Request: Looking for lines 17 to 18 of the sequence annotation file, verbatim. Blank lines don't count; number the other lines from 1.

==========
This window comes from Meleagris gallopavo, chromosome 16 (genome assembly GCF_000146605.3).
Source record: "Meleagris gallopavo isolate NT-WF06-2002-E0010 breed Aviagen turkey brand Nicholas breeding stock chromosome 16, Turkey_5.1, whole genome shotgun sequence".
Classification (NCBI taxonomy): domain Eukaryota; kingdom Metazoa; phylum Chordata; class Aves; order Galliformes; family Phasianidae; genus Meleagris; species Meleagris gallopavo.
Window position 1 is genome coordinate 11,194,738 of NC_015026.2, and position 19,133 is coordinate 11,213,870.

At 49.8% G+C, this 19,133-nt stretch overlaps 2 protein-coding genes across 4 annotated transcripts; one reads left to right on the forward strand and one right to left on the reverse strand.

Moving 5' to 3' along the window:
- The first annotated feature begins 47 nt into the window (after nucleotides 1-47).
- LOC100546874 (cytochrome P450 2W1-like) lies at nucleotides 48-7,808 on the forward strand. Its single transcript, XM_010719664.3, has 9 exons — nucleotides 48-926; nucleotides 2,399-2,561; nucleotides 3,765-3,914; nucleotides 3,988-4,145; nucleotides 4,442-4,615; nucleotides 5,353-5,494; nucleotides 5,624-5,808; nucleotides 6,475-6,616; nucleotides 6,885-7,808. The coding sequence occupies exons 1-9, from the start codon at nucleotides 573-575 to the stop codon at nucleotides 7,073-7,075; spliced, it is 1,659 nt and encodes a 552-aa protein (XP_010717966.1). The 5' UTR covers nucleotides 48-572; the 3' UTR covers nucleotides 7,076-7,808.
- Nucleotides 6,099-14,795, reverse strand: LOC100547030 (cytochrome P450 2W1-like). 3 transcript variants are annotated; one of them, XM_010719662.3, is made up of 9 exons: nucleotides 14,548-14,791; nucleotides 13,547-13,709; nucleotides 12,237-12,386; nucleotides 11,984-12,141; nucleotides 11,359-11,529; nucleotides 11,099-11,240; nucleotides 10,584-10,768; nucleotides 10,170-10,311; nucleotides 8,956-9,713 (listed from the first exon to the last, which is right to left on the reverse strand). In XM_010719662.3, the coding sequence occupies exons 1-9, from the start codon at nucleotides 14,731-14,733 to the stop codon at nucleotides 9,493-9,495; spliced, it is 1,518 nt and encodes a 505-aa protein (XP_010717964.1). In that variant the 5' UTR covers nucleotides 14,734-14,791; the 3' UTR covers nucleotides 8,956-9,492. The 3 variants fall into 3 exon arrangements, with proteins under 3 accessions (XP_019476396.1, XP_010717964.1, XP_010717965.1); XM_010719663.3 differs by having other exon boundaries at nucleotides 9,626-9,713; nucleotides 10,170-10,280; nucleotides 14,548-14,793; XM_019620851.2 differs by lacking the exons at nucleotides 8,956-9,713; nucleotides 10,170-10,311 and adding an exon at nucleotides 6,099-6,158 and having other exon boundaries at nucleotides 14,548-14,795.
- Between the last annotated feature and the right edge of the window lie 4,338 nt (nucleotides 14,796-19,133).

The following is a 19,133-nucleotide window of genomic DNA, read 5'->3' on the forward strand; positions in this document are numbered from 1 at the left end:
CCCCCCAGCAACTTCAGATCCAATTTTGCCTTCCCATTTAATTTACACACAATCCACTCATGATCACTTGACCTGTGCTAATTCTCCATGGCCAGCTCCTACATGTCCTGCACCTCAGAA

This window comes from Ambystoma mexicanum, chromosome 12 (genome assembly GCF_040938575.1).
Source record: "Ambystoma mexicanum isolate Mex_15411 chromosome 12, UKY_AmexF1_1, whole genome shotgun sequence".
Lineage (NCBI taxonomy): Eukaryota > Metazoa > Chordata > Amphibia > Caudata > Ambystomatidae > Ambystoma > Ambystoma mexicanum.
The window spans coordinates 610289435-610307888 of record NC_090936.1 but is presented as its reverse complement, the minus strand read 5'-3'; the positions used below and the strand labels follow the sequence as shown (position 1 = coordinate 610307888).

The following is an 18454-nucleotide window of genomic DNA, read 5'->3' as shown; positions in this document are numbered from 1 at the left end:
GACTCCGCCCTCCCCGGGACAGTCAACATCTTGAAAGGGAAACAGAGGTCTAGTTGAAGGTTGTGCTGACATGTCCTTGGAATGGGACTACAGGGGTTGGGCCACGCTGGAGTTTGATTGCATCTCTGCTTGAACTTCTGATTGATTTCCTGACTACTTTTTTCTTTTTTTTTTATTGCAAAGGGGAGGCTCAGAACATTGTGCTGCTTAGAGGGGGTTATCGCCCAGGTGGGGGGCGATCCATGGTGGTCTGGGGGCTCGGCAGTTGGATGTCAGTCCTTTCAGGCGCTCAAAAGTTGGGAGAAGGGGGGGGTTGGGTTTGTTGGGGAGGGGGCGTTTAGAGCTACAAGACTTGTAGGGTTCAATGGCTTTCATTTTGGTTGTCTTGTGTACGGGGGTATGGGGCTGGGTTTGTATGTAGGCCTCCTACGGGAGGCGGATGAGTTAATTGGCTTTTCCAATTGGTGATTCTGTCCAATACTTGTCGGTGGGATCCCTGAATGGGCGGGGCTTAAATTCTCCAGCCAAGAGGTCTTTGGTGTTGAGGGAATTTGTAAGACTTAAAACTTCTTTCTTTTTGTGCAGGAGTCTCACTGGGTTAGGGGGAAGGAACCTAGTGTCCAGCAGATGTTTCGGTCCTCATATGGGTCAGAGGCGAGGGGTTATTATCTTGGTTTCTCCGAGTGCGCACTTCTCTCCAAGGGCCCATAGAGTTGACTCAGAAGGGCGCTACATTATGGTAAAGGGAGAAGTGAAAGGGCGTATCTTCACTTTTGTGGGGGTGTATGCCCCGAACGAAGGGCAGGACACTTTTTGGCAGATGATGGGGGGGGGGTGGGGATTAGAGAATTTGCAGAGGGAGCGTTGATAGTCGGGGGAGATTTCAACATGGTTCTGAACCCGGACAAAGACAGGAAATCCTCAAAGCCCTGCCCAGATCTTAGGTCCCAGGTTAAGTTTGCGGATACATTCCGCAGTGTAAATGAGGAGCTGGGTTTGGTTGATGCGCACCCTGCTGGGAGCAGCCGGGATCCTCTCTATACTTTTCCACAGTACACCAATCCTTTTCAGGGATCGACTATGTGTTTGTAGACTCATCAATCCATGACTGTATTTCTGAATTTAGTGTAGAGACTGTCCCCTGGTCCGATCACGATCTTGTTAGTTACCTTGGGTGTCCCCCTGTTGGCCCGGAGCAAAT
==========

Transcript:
The following is an 18454-nucleotide window of genomic DNA, read 5'->3' as shown; positions in this document are numbered from 1 at the left end:
GACTCCGCCCTCCCCGGGACAGTCAACATCTTGAAAGGGAAACAGAGGTCTAGTTGAAGGTTGTGCTGACATGTCCTTGGAATGGGACTACAGGGGTTGGGCCACGCTGGAGTTTGATTGCATCTCTGCTTGAACTTCTGATTGATTTCCTGACTACTTTTTTCTTTTTTTTTTATTGCAAAGGGGAGGCTCAGAACATTGTGCTGCTTAGAGGGGGTTATCGCCCAGGTGGGGGGCGATCCATGGTGGTCTGGGGGCTCGGCAGTTGGATGTCAGTCCTTTCAGGCGCTCAAAAGTTGGGAGAAGGGGGGGGTTGGGTTTGTTGGGGAGGGGGCGTTTAGAGCTACAAGACTTGTAGGGTTCAATGGCTTTCATTTTGGTTGTCTTGTGTACGGGGGTATGGGGCTGGGTTTGTATGTAGGCCTCCTACGGGAGGCGGATGAGTTAATTGGCTTTTCCAATTGGTGATTCTGTCCAATACTTGTCGGTGGGATCCCTGAATGGGCGGGGCTTAAATTCTCCAGCCAAGAGGTCTTTGGTGTTGAGGGAATTTGTAAGACTTAAAACTTCTTTCTTTTTGTGCAGGAGTCTCACTGGGTTAGGGGGAAGGAACCTAGTGTCCAGCAGATGTTTCGGTCCTCATATGGGTCAGAGGCGAGGGGTTATTATCTTGGTTTCTCCGAGTGCGCACTTCTCTCCAAGGGCCCATAGAGTTGACTCAGAAGGGCGCTACATTATGGTAAAGGGAGAAGTGAAAGGGCGTATCTTCACTTTTGTGGGGGTGTATGCCCCGAACGAAGGGCAGGACACTTTTTGGCAGATGATGGGGGGGGGGTGGGGATTAGAGAATTTGCAGAGGGAGCGTTGATAGTCGGGGGAGATTTCAACATGGTTCTGAACCCGGACAAAGACAGGAAATCCTCAAAGCCCTGCCCAGATCTTAGGTCCCAGGTTAAGTTTGCGGATACATTCCGCAGTGTAAATGAGGAGCTGGGTTTGGTTGATGCGCACCCTGCTGGGAGCAGCCGGGATCCTCTCTATACTTTTCCACAGTACACCAATCCTTTTCAGGGATCGACTATGTGTTTGTAGACTCATCAATCCATGACTGTATTTCTGAATTTAGTGTAGAGACTGTCCCCTGGTCCGATCACGATCTTGTTAGTTACCTTGGGTGTCCCCCTGTTGGCCCGGAGCAAAT